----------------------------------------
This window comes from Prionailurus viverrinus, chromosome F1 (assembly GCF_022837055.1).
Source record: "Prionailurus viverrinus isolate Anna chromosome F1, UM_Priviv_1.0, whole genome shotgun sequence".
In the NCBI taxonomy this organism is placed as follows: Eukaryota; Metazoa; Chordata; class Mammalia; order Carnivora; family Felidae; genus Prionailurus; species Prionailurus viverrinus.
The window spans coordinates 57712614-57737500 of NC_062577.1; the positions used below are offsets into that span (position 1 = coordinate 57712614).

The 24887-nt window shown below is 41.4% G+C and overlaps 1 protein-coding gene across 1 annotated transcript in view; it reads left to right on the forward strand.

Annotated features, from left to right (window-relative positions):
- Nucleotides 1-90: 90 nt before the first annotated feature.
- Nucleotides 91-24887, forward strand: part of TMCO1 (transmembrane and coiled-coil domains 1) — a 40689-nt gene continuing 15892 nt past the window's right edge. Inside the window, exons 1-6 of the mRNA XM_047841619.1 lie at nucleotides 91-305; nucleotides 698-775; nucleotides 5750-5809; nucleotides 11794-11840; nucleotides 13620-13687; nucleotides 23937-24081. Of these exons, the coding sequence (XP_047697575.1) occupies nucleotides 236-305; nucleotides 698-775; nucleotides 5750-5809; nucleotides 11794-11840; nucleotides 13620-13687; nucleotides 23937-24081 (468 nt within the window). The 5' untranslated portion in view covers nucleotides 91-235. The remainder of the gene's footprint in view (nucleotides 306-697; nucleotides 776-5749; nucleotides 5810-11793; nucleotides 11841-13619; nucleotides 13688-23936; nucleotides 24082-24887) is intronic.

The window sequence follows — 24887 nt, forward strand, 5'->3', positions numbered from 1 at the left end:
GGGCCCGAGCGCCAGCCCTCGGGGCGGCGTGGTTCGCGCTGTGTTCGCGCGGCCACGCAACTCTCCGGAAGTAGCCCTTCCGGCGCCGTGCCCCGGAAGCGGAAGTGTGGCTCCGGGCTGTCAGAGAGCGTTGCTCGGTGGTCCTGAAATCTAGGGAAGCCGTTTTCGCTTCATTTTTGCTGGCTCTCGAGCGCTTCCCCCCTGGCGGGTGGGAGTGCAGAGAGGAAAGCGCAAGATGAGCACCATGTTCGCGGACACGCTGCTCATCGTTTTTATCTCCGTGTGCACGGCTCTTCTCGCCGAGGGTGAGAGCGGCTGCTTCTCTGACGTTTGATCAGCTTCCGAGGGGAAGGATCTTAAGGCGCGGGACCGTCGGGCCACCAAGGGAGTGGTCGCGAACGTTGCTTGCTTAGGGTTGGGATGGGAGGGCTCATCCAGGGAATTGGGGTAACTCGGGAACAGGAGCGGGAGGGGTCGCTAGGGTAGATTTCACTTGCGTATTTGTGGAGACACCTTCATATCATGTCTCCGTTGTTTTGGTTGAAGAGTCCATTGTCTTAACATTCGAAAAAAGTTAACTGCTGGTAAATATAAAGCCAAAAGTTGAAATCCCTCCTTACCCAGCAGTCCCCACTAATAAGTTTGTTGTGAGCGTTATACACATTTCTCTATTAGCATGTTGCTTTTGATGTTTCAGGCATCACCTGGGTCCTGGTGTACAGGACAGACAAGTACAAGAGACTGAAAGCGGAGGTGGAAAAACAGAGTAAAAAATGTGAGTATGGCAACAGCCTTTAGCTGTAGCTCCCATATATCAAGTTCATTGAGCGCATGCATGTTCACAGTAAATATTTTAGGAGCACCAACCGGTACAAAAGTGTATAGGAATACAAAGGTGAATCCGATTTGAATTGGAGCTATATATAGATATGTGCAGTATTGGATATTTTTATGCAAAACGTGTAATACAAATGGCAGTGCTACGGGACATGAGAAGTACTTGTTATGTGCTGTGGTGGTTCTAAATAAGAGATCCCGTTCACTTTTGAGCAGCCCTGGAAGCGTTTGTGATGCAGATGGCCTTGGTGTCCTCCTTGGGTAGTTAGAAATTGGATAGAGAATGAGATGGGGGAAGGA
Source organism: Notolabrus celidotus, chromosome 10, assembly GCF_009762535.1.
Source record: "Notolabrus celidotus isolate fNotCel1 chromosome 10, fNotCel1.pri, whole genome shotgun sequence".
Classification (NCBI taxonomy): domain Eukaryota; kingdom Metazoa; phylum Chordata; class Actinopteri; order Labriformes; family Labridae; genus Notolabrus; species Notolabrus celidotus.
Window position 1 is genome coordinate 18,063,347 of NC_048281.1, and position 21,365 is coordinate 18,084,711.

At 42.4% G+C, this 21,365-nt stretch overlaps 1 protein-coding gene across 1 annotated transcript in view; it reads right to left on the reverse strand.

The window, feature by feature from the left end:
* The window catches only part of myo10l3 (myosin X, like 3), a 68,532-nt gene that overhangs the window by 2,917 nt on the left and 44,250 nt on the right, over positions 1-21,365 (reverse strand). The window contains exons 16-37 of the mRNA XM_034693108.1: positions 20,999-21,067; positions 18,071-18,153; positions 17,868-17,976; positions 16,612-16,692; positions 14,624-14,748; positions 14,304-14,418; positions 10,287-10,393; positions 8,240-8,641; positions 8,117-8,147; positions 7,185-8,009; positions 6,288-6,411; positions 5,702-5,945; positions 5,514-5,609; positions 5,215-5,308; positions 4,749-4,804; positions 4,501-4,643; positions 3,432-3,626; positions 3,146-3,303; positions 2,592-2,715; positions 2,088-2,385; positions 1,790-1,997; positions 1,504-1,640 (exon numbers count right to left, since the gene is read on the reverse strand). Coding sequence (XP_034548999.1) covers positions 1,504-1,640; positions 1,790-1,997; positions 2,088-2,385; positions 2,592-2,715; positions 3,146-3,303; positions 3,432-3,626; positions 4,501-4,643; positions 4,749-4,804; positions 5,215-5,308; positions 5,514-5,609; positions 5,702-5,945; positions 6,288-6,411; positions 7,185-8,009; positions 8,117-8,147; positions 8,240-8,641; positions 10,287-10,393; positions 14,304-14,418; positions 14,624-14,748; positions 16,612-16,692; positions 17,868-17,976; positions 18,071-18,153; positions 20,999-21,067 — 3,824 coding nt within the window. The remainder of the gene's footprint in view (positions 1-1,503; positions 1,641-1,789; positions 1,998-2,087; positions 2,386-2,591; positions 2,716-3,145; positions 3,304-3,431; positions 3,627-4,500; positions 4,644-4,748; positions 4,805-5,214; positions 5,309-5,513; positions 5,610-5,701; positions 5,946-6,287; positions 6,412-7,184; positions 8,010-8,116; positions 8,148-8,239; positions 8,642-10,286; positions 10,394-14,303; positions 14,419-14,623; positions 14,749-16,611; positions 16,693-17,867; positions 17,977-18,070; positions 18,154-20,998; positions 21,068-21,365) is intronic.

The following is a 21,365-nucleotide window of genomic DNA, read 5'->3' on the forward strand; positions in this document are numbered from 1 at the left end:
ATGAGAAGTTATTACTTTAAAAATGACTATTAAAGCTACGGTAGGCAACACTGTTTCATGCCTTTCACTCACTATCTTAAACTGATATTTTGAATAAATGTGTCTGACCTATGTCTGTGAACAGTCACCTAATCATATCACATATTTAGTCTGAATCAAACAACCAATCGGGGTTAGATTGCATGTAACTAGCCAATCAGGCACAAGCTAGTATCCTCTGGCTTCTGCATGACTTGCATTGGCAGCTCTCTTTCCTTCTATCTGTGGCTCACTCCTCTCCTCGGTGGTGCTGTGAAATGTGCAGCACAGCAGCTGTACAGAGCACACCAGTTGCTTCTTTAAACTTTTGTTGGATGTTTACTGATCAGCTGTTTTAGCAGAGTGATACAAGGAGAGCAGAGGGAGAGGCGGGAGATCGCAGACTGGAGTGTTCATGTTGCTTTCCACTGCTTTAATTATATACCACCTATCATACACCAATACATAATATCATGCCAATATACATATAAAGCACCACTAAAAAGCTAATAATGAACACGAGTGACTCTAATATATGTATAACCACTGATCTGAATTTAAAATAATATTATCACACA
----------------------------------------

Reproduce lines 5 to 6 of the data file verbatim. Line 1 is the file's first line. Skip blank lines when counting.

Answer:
The 24887-nt window shown below is 41.4% G+C and overlaps 1 protein-coding gene across 1 annotated transcript in view; it reads left to right on the forward strand.

Annotated features, from left to right (window-relative positions):